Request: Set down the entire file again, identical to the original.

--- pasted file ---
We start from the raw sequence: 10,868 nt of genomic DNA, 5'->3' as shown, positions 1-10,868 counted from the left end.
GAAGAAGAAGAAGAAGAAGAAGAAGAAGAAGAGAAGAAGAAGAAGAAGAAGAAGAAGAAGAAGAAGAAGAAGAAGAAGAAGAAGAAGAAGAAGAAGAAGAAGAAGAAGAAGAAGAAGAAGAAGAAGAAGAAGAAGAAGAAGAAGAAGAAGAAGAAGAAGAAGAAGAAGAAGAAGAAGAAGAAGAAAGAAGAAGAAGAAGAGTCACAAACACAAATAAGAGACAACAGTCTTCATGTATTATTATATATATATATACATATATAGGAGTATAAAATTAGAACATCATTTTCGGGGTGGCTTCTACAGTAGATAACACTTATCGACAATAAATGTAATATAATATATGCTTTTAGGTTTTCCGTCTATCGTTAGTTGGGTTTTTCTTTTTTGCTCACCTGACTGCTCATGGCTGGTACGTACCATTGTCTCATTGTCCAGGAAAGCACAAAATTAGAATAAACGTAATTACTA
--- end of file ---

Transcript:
We start from the raw sequence: 10,868 nt of genomic DNA, 5'->3' as shown, positions 1-10,868 counted from the left end.
GAAGAAGAAGAAGAAGAAGAAGAAGAAGAAGAGAAGAAGAAGAAGAAGAAGAAGAAGAAGAAGAAGAAGAAGAAGAAGAAGAAGAAGAAGAAGAAGAAGAAGAAGAAGAAGAAGAAGAAGAAGAAGAAGAAGAAGAAGAAGAAGAAGAAGAAGAAGAAGAAGAAGAAGAAGAAGAAGAAGAAGAAAGAAGAAGAAGAAGAGTCACAAACACAAATAAGAGACAACAGTCTTCATGTATTATTATATATATATATACATATATAGGAGTATAAAATTAGAACATCATTTTCGGGGTGGCTTCTACAGTAGATAACACTTATCGACAATAAATGTAATATAATATATGCTTTTAGGTTTTCCGTCTATCGTTAGTTGGGTTTTTCTTTTTTGCTCACCTGACTGCTCATGGCTGGTACGTACCATTGTCTCATTGTCCAGGAAAGCACAAAATTAGAATAAACGTAATTACTA